On the playing side, Hillenbrand left the college game in 1995 as the NCAA career leader in hits (371) and runs (252), plus finished at UA with a career batting average of .415, the top mark on Arizona's chart until Alison McCutcheon eclipsed her mark in 1998. Hillenbrand's career average is one of only nine Wildcats above .400.
High Marks: Stacie Chambers’ nine-RBI output against Louisville on Saturday ranks among the best in program history. Jennie Finch and Laura Espinoza tallied nine-ribbie contests, but Jackie Coburn’s NCAA record of 11 against Washington in 2003 still sets the standard.
Knocking Them In: Arizona’s 453 RBI are third-best in UA history, with no chance at the record 566 by the juggernaut Cats of 1995. Stacie Chambers leads the team and the nation with 96 ribbies, an average of 1.66 per contest. Trailing her are Jenae Leles (63) and leadoff hitter Brittany Lastrapes (61).
Arizona's Typical Batting Order:
Brittany Lastrapes - lf
K'Lee Arredondo - ss
Jenae Leles - 3b
Stacie Chambers - c
Sam Banister - 1b
Lini Koria - dp
Lauren Schutzler - cf
Karissa Buchanan - rf
This was the normal card at the end of the year, and the 29th or 32nd different batting order depending on the second base choice. Lastrapes led off all but one game when she hit second. Arredondo missed 20 games with a hamstring problem and that affected the order, too, with Schutzler hitting in the second hole in 12 games, Arriola in 10. Koria was tried in spots 4 through 8.
The Law of Averages: Arizona's .344 nation-leading team batting average is its best since 1998, although clearly the toughest part of the year is ahead. Still, the 546 hits have helped UA post the sixth-best BA in its history, if it holds. The 2004 club hit .338 to hold the current No. 6 spot.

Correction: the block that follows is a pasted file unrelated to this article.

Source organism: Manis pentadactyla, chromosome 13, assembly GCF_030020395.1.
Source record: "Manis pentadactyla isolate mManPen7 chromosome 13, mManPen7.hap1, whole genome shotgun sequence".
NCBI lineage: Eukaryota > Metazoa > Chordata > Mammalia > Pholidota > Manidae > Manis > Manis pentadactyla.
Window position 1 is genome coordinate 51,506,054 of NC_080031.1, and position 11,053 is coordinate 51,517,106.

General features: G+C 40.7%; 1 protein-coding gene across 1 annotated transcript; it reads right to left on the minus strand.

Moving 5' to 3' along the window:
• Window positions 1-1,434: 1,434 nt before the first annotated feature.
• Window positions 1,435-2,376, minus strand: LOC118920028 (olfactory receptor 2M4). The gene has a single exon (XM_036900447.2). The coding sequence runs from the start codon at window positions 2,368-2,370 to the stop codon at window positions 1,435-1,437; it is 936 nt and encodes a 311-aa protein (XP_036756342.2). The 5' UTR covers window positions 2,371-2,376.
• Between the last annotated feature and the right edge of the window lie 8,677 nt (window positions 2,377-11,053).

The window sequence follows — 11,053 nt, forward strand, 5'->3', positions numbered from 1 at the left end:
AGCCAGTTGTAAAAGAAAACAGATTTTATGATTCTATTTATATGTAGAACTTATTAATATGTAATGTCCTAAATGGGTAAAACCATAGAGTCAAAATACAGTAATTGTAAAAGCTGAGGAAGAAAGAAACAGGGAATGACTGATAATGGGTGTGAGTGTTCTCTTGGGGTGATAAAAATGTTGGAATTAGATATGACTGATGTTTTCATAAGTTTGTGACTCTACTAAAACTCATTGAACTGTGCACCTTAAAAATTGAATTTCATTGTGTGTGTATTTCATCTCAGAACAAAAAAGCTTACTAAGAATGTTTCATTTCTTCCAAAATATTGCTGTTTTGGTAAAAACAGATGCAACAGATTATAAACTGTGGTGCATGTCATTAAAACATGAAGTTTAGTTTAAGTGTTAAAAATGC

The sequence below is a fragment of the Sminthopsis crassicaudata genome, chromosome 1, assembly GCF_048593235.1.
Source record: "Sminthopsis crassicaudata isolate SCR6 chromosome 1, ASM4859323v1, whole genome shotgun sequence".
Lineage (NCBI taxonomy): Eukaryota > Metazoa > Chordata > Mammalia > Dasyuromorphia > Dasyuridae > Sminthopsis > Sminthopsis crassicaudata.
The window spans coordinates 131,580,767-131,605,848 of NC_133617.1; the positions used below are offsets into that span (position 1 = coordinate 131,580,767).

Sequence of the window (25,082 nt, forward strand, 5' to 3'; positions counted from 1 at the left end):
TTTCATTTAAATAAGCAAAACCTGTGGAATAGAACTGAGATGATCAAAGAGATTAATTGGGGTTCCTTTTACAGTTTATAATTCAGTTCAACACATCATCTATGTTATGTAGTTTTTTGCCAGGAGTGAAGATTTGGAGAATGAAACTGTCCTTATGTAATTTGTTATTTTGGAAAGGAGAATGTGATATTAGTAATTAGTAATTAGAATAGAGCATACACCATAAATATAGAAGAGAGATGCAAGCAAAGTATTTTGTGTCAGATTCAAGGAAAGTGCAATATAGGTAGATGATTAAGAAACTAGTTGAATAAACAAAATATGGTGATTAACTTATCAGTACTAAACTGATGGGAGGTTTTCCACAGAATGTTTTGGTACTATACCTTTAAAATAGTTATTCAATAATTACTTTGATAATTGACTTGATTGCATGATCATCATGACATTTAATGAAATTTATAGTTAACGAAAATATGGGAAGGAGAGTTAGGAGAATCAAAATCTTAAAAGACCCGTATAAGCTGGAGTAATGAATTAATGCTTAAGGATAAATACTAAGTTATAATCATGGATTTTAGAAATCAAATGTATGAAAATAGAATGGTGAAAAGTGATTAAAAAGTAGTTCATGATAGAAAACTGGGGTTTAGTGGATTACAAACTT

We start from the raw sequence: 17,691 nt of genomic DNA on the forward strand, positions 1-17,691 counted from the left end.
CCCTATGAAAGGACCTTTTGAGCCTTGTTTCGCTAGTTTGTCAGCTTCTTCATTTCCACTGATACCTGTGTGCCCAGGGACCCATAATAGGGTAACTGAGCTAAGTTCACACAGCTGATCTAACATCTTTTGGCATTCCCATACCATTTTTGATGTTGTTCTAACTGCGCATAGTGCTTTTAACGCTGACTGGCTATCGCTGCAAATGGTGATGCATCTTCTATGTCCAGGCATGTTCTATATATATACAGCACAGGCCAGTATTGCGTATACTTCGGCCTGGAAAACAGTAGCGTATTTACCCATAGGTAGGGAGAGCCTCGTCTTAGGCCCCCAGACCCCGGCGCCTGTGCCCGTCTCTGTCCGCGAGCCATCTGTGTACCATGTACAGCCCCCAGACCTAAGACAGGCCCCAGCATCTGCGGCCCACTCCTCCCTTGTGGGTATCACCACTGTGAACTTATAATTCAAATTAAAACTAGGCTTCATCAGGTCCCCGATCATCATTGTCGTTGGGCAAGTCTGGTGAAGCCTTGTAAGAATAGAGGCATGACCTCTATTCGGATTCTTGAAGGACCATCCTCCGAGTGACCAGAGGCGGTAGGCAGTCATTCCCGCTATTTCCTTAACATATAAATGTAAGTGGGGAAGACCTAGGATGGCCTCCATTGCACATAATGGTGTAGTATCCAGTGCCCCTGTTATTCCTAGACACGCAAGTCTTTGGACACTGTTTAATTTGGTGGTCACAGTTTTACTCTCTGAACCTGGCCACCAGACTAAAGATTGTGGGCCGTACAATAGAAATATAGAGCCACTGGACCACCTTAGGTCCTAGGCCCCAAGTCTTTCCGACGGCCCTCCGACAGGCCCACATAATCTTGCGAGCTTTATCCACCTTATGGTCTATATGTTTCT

Walk, Don’t Run: The 2009 Cats have drawn 248 bases on balls, also in the historical top five in Arizona annals, tied for No. 2. The '95 club was walked 287 times, with 248 in 2002 and 244 in 2001. Jenae Leles' 41 free passes are No. 8 on the individual season chart.
Small-Ball: With all the balls flying out of the park, Arizona has not been a short-game team enough to generate sacrifice hits. The team's 26 sacs are its second-lowest ever in its Division I history, three more than the final 23 put down by the other 126-homer club, the 2001 Cats. That was the one and only time the team had less than 30 in its 28 years of Division I play. The long ball also has trimmed Arizona's base stealing. The club has 28 in 35 attempts, a nice percentage but the lowest season total since the 1986 club swiped only 11 and the second-lowest total for UA since the game became a Division I sport.
Big Sluggers: The Cats' 89 doubles are the eighth-most in the program's history, one reason the team's current .652 slugging percentage entering NCAA play is its best by 44 percentage points over the '95 sluggers' final .608 mark. That team and the 1994 club (.602) are the only Wildcat teams to eclipse the .600 level.
Ouch!: Arizona broke its mark for season hit-by-pitches, with 46 plonks so far. The team was bruised three times this past weekend, eclipsing the previous record of 43 held by the 2002 team. The bruises are spread around, with six players being clipped four or more times led by a pair of sevens from freshmen Kristen Arriola and Lini Koria.
Even Spread: Arizona has had three pitchers win 10 or more games in a season only twice. Sarah Akamine's 22-6, Lindsey Sisk's 12-4 and Jennifer Martinez 10-4 marks did it this year. In 1994 Susie Parra (33-1). Nancy Evans (17-0) and Carrie Dolan (11-2) pulled it off.